The lifeguard is curly-haired Jake, old enough that we tease him as if he were a friendly uncle, but young enough to have a pimply brother named Ryan who's the same age as I. Jake, whose body is tanned around his blue, boxer-type bathing suit, shows up everywhere. I figure he is not a vacationer but a summer employee who lives somewhere near the resort and drives over with his brother every day. We pass him on the snack bar steps at lunchtime, then sit not far from him on the grassy area next to the pool to eat our hotdogs and fries. He gives us tips down by the shuffleboard game that's painted on the pavement on the way to the beach, and we giggle and shrug because we're not really playing by the rules anyway. He's energetic and outgoing and I find it exciting to spot him in my vicinity.
His brother Ryan appears to be spending his days at Mashnee because he has nothing else to do, and probably isn't allowed to stay home alone while Jake and his parents are at work. His hair is darker than Jake's, straight and greasy, and it droops in front of his eyes. Even though his body is shorter, it seems harder, stronger than his brother's. He is quiet, sitting off by himself most of the time as if he's waiting for Jake to finish his work, watching idly, thinking about nothing much. Though I never see him use the pool, he, too, spends his days shirtless and in a bathing suit, and there are blemishes along the top of his shoulders.
Nevertheless, it is Ryan whom I kiss every night. We meet as the sun is setting by the rocky shore, down the road on the other side of the resort. There are a few houses nearby, but I don't think they're part of Mashnee. I walk there after dinner with my family, wearing shorts and a T-shirt, pink beach sandals flip-flopping against the pavement, and he is waiting, standing on clumps of rocks that lead from the street to the choppy water below and that sometimes move under our feet. Although I don't know how we've worked out this arrangement because I have no recollection of speaking with him, I can imagine a group of kids meeting up at the snack bar and walking off together at the end of the afternoon, one heading here, another there, until it is just Ryan and me. "Can you come again tomorrow night?" he might have asked me through lips reddened from the pressure of mine. I'm sure I've told my parents I'm with Laura and Grace, but I worry I'll be discovered where I'm not supposed to be, silhouetted against the deep gray of the sea. We stand pressed together as it gets dark, our arms around each other, the ocean wind cool in my hair. His lips dance with mine while our tongues trace circles inside our mouths. We don't talk; I don't even know his last name.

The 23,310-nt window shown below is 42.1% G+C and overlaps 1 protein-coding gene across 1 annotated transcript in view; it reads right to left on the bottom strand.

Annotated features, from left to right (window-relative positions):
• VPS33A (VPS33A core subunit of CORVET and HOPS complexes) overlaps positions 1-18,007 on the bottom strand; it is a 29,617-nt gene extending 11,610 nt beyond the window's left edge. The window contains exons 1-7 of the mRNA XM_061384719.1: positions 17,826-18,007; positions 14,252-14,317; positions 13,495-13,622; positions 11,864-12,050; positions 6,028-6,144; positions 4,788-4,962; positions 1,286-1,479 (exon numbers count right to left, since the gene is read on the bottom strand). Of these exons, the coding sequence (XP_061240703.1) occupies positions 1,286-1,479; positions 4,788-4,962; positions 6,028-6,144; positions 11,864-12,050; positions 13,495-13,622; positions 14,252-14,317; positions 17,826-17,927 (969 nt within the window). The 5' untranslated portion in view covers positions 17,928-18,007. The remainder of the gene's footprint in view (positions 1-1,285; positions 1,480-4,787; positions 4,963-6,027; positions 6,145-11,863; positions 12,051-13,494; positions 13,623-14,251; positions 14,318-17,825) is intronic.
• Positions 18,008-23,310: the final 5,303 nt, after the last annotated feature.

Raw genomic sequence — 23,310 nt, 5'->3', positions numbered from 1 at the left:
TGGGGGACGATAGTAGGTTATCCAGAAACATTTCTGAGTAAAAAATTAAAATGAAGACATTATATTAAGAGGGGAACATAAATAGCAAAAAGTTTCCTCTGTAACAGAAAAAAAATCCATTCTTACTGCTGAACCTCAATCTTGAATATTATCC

In my memory, it seems like it was night after night, but if you count, there may not have been more than a few of these meetings. I am almost sure that the image I carry of us, nearly motionless and silent along the shore, is from the last night of my vacation. When I slid into the backseat of my parents' packed-up Chevrolet the next morning, my mind was probably steeped in thoughts of Ryan, though nothing more was ever exchanged between us. He was the first boy I kissed that way, and when I think about it, maybe the last: endless and stripped-bare kisses in the night air, more pressure than taste, more me than us. Yet for those few nights, that was the only place I belonged, trailing innocence in the wake of indomitable drives, beguiled by a boy who by just standing still gave me all I needed, and whose weathered lips still linger in my memories like the chorus from an old Top 40 hit.